Armstrong Economics Blog/Opinion
Re-Posted Jan 13, 2019 by Martin Armstrong
QUESTION: I read that the Heritage auction of the penny they said would bring $1.7 million was a flop. Any indication as to why? Or is it just the firm trying to pawn something for big bucks?
ANSWER: I have no idea why Heritage would have claimed the coin would bring $1.7 million. It is not that rare. There are about 40 to 45 known 1943 copper cents from the Philadelphia Mint. The general assumption is that they were struck by accident when there were some copper blank planchets still remaining in the press hopper when production began on the new steel pennies.
Now as far as sales go, there was a 1943 copper cent which was first offered for sale back in 1958, which sold for more than $40,000, or so it was claimed. Subsequently, there was one sold for only $10,000 at an ANA convention in 1981. The highest amount ever paid for this error previously was $82,500 back in 1996.
There was only one copper 1943 penny known from the Denver Mint which did sell they claim for $1.7 million by Legend Numismatics of Lincroft, New Jersey. I would not guarantee that price personally. US coins tend to get really hyped. This unique coin, not publicly known to exist until 1979, was certified PCGS MS64BN. If Heritage was claiming their penny should bring $1.7 million which was from the far more common hoard of Philadelphia, I really question such expertise. The Heritage example sold for only $204,000, which is a modest advance over the last sale of $82,500 back in 1996.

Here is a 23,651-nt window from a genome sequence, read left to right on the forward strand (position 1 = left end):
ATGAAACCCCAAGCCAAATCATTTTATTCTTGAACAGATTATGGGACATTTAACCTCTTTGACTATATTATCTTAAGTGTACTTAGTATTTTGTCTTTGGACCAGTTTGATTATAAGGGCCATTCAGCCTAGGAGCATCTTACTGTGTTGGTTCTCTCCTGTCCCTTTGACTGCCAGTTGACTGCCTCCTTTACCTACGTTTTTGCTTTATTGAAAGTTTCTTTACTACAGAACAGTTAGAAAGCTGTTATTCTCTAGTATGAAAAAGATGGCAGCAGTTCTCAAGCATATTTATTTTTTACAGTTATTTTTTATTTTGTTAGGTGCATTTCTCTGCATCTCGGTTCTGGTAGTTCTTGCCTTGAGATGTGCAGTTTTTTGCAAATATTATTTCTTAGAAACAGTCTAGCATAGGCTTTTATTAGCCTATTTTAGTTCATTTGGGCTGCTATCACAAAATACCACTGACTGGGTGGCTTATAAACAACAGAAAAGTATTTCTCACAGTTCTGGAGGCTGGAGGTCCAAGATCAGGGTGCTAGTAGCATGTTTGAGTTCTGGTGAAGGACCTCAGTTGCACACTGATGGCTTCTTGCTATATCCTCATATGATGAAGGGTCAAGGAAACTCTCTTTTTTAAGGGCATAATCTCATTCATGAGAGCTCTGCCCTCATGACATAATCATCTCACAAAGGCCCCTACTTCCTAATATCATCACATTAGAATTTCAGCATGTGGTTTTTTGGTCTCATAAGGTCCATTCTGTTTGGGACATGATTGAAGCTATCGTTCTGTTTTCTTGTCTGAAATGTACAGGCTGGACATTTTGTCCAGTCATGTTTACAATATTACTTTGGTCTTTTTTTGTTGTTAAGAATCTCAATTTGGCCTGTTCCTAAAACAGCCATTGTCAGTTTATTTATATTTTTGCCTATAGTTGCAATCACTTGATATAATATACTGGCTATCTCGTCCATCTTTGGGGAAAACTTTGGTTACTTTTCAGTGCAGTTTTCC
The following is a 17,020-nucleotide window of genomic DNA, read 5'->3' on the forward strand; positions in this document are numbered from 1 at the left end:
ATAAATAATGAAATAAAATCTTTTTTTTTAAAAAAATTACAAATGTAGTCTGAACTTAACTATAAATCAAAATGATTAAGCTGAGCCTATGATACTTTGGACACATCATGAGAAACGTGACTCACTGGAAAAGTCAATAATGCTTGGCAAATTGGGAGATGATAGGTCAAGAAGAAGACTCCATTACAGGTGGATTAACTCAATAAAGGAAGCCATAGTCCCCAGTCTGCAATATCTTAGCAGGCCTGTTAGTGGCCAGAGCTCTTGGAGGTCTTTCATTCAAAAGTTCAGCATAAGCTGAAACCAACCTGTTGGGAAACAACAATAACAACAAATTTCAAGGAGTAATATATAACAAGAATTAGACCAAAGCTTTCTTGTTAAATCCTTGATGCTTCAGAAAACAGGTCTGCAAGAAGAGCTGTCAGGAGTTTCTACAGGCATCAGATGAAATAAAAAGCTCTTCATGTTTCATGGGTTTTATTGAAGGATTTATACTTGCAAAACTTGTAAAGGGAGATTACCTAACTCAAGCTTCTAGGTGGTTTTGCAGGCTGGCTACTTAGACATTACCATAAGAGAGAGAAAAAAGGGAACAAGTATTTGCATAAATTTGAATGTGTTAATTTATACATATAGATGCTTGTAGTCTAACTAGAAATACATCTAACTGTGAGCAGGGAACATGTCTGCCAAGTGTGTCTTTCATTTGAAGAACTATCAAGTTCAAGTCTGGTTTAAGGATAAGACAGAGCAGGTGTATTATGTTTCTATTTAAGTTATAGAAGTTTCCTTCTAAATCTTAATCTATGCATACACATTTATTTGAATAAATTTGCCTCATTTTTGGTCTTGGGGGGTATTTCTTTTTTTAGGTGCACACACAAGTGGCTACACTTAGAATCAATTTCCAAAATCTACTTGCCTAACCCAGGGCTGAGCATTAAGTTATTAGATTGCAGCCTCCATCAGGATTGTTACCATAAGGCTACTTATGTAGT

The culture in American coins is strikingly different. American collectors seem to prize errors. A brockage is an error coin where one side is normal, but the other side instead of the reverse displays the obverse again, but incuse or in a negative mirror-like form. Brockage errors are caused when an already minted coin sticks to the coin die and impresses onto another blank pressing a mirror image of the other coin into the blank.
Brockage errors coins are rare. However, they do not bring significant premiums. A nice Augustus(27BC-14AD) denarius may bring $1,000+ whereas the Brokage will bring about $500 as illustrated above. Here is an extremely rare official Roman die of Emperor Tiberius (14-37AD) with precisely this problem of a silver denarius stuck to the reverse die.
This die of Tiberius is UNIQUE and was discarded because of the brokage error coins it would have produced which would have appeared like the Augustus denarius illustrated above. There are only about 12 official Roman dies that have survived.
Here is Another genuine Roman die of an extremely rare Emperor Gordian I (238AD) who reigned for only 21 days. Obviously, this die was discarded because he did not last in office very long.
There is a completely different culture outside of American coins. Such an error would never bring such premiums. In ancient coins, the premiums attained are for high quality.